I have done very little in my entire life except to follow, practice and teach journalism. From my early days in the practice of journalism until today, many things remain clear and incontestable to me and yet these same things are the subject of massive global debates. I will give you one example. Our news (ATL FM news) on the hour captures but a figment of the struggles and triumphs of the people of Cape Coast, the first capital city of Ghana. It is clear to me that we could not and we will never individually or together with all media houses capture the true image of the people of Cape Coast in our broadcast or printed pages or social media posts. Several reasons account for this.
First, journalists are guided fundamentally by mechanistic rules that knowingly or unknowingly evade what we call objective selection of the top events of the day which we will either write about or speak about. Second, beyond these mechanistic rules of journalism, other very important criteria relating to ownership, society and cultural milieu in which we operate significantly influence further selection. It is just impossible to see the news of the day as an objective assessment of the day’s events. Journalists and media practitioners who make such objective claims are just idealistically untrue to themselves. Write it down!
As journalists, we are involved in a very special translation of events into stories. We attempt to render events visibly to our audiences to the best of our knowledge. This translation hardly accommodates the pre-event circumstances which significantly determine why the events are occurring and with which severity. Our translations, with their weaknesses, are received by the audiences from a different lens. The reception process is something we cannot control but we can also not refute to have influenced it with our choice of words and images. In the nutshell, we are involved in a complicate practice that is far from been described as our objective assessment of the day.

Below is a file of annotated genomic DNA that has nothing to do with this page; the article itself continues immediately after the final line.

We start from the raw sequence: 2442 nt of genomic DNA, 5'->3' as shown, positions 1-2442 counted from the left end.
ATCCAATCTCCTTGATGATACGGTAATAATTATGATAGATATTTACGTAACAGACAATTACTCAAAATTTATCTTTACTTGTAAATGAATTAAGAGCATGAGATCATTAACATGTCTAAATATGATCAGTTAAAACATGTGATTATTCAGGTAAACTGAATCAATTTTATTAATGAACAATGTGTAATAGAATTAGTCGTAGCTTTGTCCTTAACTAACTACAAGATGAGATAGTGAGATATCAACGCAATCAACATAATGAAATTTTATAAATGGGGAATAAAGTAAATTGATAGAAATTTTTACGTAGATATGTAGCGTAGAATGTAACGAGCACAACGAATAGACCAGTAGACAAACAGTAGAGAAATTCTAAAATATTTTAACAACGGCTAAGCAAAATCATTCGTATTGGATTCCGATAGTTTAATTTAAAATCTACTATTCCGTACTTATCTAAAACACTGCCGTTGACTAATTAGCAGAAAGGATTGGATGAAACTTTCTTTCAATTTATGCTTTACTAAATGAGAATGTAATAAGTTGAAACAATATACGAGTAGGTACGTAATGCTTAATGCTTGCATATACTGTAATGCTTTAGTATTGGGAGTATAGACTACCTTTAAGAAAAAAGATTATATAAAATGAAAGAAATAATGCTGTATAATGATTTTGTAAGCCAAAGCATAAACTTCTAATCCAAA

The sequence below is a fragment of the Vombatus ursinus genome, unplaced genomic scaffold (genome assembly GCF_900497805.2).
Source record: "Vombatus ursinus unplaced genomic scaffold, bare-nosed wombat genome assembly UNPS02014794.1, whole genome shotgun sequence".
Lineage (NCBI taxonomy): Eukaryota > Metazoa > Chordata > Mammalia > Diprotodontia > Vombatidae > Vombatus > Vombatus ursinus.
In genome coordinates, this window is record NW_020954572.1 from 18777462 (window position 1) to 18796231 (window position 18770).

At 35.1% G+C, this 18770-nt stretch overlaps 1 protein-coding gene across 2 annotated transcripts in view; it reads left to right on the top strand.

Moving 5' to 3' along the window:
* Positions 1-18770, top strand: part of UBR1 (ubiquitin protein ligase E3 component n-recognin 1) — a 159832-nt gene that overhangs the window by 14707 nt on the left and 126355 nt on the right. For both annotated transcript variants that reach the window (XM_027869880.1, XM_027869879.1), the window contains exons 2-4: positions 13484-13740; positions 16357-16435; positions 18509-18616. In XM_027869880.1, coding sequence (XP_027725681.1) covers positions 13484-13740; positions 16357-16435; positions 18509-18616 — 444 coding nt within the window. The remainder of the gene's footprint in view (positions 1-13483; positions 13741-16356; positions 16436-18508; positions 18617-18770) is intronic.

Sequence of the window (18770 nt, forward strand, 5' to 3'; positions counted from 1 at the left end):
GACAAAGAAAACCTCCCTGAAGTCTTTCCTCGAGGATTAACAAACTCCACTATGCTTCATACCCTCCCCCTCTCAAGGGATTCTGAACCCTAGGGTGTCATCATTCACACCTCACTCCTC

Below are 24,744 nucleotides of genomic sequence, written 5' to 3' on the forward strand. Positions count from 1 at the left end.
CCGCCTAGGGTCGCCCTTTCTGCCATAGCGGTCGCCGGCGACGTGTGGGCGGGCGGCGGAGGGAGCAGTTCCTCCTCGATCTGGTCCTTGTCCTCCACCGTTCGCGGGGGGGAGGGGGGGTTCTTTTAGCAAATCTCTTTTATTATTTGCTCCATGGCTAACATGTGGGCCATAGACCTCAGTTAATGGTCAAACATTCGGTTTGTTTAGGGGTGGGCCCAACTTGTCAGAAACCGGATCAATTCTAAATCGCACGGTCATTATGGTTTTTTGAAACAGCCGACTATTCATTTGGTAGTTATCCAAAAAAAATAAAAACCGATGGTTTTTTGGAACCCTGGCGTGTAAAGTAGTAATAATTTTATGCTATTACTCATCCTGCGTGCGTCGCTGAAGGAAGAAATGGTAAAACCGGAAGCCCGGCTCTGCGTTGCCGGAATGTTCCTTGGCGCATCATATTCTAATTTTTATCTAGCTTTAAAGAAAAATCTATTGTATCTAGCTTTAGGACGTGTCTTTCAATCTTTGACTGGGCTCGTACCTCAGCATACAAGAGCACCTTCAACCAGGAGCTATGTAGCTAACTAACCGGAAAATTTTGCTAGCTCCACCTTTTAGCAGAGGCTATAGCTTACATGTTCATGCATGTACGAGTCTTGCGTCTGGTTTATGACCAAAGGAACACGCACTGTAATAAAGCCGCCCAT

But when it comes to Africa and her predominantly negative reportage around the world, a debate ensues which makes useless my previous understanding of the journalism practice. How could it be that the global journalists’ reliance on objective reportage of cultural milieus exonerates them from such complex journalistic translations I have explained? In any case, their form of translation is even more complex because they are highly incapable of understanding what they see because of the newness to the new culture. Why have we found pleasure in casting doubts about previous and continuous empirical evidence that continues to be adduced against the leading global press and their visible negative agenda? Could it be that representation in itself remains flawed as a concept and more so evident when one culture takes the centre stage in describing other cultures? Erik Bleich and his colleagues, earlier this year, have published research that has answered the empiricist calls. In fact, I was not surprised because I found several calls for empirical evidence far-fetched and I evaluated such calls as a form of rationalisation that promotes the establishment of a world order. A world order that keeps Africa under-reported and even the few reported stories must continue to be negative.
The Africa rising discourse leads a new wave of optimism about the continent’s image in the Northern press. A few books dealing with this topic over the years remain insightful, to a certain extent, but they equally created a gap by concentrating their empirical research largely on Western media.